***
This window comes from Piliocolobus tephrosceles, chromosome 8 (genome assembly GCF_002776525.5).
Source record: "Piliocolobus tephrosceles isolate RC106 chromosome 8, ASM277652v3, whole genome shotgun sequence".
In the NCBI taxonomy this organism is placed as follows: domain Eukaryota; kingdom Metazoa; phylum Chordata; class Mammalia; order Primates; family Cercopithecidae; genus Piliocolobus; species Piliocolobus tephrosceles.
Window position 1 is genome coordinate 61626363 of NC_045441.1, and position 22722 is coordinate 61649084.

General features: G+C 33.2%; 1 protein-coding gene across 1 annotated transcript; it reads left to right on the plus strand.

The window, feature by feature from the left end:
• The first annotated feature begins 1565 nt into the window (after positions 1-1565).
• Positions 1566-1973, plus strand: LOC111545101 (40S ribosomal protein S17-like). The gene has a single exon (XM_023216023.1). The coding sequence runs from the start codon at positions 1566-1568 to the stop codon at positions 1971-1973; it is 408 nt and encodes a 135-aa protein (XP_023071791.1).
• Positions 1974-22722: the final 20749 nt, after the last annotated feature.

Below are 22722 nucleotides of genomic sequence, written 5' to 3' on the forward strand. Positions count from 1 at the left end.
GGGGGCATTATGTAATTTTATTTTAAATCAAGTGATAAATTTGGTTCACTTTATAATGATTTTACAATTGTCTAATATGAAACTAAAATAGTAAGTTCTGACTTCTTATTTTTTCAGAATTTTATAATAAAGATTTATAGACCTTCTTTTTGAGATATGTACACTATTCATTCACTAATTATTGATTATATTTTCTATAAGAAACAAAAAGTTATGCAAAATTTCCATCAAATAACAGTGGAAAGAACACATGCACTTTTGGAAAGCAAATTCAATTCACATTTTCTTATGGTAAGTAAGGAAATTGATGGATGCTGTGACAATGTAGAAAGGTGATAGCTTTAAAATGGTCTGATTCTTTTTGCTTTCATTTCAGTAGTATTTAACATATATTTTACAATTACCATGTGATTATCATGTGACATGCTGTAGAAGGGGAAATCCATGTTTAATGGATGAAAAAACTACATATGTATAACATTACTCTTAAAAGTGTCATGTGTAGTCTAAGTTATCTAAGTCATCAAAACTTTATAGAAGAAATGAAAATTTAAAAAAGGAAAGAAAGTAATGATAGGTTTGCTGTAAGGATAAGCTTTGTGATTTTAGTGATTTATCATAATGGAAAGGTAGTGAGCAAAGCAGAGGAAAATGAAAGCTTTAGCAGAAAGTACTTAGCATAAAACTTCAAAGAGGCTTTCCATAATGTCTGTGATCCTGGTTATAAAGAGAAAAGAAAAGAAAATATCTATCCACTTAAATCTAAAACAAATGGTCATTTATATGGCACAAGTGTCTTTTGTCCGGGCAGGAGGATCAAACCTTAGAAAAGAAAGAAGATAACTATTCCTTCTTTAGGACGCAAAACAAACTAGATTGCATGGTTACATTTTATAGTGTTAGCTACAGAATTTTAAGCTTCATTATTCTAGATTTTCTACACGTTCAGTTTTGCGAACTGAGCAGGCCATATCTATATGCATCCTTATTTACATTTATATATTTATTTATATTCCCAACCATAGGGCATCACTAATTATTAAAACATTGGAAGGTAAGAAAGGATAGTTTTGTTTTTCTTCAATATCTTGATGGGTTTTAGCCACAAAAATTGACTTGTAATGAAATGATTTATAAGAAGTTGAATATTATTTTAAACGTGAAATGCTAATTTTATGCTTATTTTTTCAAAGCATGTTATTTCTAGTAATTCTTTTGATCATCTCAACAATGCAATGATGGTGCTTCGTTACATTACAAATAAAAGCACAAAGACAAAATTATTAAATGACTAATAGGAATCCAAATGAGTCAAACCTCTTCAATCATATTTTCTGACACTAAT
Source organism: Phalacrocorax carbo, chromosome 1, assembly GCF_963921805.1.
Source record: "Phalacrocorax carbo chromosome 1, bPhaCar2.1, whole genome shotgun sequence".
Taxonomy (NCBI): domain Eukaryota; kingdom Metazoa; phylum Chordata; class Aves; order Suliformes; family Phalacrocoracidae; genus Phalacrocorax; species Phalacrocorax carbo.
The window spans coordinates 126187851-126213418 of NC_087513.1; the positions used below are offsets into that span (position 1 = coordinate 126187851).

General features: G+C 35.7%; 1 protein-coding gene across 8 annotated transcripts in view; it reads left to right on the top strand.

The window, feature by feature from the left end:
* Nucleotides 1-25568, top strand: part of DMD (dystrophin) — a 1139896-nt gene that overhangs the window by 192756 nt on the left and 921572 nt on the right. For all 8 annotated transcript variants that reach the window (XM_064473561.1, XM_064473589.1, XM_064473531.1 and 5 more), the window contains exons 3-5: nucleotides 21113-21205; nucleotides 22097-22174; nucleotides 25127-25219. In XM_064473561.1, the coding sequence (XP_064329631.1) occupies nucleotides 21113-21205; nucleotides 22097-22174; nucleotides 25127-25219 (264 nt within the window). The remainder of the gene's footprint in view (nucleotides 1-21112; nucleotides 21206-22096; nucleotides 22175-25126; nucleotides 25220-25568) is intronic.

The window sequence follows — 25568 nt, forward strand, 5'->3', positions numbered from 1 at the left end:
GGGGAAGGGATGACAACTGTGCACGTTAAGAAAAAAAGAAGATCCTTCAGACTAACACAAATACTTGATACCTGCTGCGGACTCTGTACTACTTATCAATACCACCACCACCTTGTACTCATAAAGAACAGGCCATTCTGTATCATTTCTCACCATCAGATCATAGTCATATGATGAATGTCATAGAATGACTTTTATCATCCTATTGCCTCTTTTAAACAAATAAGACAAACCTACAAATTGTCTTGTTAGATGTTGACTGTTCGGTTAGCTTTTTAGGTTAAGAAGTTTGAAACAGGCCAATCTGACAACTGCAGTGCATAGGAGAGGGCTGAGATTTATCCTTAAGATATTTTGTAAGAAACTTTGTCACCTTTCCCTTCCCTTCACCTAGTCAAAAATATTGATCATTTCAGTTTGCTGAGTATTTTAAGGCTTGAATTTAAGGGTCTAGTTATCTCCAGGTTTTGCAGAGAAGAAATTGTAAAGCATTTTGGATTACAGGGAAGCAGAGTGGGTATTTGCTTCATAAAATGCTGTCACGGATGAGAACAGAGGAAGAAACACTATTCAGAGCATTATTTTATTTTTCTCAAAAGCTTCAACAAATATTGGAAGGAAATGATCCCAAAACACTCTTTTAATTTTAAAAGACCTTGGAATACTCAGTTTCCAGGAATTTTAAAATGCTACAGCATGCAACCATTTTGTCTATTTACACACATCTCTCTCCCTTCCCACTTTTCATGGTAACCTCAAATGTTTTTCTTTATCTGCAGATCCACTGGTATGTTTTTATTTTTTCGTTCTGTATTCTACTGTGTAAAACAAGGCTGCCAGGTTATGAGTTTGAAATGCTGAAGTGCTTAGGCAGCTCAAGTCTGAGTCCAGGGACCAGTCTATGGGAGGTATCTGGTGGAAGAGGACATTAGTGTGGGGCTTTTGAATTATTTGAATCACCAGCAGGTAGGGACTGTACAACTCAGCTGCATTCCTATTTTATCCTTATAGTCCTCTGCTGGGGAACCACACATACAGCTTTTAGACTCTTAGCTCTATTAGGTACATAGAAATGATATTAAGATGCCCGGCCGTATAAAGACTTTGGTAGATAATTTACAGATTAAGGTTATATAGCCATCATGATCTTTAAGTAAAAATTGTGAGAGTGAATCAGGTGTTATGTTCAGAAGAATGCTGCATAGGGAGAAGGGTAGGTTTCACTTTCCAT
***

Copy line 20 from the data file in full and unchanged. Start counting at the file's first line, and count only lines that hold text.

GGGGAAGGGATGACAACTGTGCACGTTAAGAAAAAAAGAAGATCCTTCAGACTAACACAAATACTTGATACCTGCTGCGGACTCTGTACTACTTATCAATACCACCACCACCTTGTACTCATAAAGAACAGGCCATTCTGTATCATTTCTCACCATCAGATCATAGTCATATGATGAATGTCATAGAATGACTTTTATCATCCTATTGCCTCTTTTAAACAAATAAGACAAACCTACAAATTGTCTTGTTAGATGTTGACTGTTCGGTTAGCTTTTTAGGTTAAGAAGTTTGAAACAGGCCAATCTGACAACTGCAGTGCATAGGAGAGGGCTGAGATTTATCCTTAAGATATTTTGTAAGAAACTTTGTCACCTTTCCCTTCCCTTCACCTAGTCAAAAATATTGATCATTTCAGTTTGCTGAGTATTTTAAGGCTTGAATTTAAGGGTCTAGTTATCTCCAGGTTTTGCAGAGAAGAAATTGTAAAGCATTTTGGATTACAGGGAAGCAGAGTGGGTATTTGCTTCATAAAATGCTGTCACGGATGAGAACAGAGGAAGAAACACTATTCAGAGCATTATTTTATTTTTCTCAAAAGCTTCAACAAATATTGGAAGGAAATGATCCCAAAACACTCTTTTAATTTTAAAAGACCTTGGAATACTCAGTTTCCAGGAATTTTAAAATGCTACAGCATGCAACCATTTTGTCTATTTACACACATCTCTCTCCCTTCCCACTTTTCATGGTAACCTCAAATGTTTTTCTTTATCTGCAGATCCACTGGTATGTTTTTATTTTTTCGTTCTGTATTCTACTGTGTAAAACAAGGCTGCCAGGTTATGAGTTTGAAATGCTGAAGTGCTTAGGCAGCTCAAGTCTGAGTCCAGGGACCAGTCTATGGGAGGTATCTGGTGGAAGAGGACATTAGTGTGGGGCTTTTGAATTATTTGAATCACCAGCAGGTAGGGACTGTACAACTCAGCTGCATTCCTATTTTATCCTTATAGTCCTCTGCTGGGGAACCACACATACAGCTTTTAGACTCTTAGCTCTATTAGGTACATAGAAATGATATTAAGATGCCCGGCCGTATAAAGACTTTGGTAGATAATTTACAGATTAAGGTTATATAGCCATCATGATCTTTAAGTAAAAATTGTGAGAGTGAATCAGGTGTTATGTTCAGAAGAATGCTGCATAGGGAGAAGGGTAGGTTTCACTTTCCAT